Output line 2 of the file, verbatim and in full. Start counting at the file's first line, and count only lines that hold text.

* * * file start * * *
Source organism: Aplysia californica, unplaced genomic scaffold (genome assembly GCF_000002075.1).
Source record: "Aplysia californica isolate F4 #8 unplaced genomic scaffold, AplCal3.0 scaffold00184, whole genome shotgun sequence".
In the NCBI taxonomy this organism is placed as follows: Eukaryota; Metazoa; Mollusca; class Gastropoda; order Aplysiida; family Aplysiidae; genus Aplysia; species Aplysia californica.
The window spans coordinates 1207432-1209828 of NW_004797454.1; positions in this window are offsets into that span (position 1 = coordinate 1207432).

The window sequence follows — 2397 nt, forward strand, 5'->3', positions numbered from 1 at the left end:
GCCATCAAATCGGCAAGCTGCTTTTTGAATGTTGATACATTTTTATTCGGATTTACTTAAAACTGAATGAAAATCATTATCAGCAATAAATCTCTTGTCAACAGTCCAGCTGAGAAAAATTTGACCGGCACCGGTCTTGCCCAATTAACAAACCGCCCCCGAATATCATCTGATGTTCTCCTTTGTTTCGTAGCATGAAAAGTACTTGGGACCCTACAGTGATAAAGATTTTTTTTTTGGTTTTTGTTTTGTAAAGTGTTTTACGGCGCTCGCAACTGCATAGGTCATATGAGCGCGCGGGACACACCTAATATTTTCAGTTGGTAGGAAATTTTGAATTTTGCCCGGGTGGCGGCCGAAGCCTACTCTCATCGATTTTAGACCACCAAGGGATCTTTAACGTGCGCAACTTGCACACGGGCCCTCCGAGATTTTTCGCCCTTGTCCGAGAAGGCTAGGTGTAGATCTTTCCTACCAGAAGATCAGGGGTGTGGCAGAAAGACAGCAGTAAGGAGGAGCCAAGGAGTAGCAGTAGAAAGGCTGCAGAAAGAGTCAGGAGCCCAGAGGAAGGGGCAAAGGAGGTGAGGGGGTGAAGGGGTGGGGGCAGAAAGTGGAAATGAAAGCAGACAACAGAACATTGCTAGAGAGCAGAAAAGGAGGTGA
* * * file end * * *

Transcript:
Source record: "Aplysia californica isolate F4 #8 unplaced genomic scaffold, AplCal3.0 scaffold00184, whole genome shotgun sequence".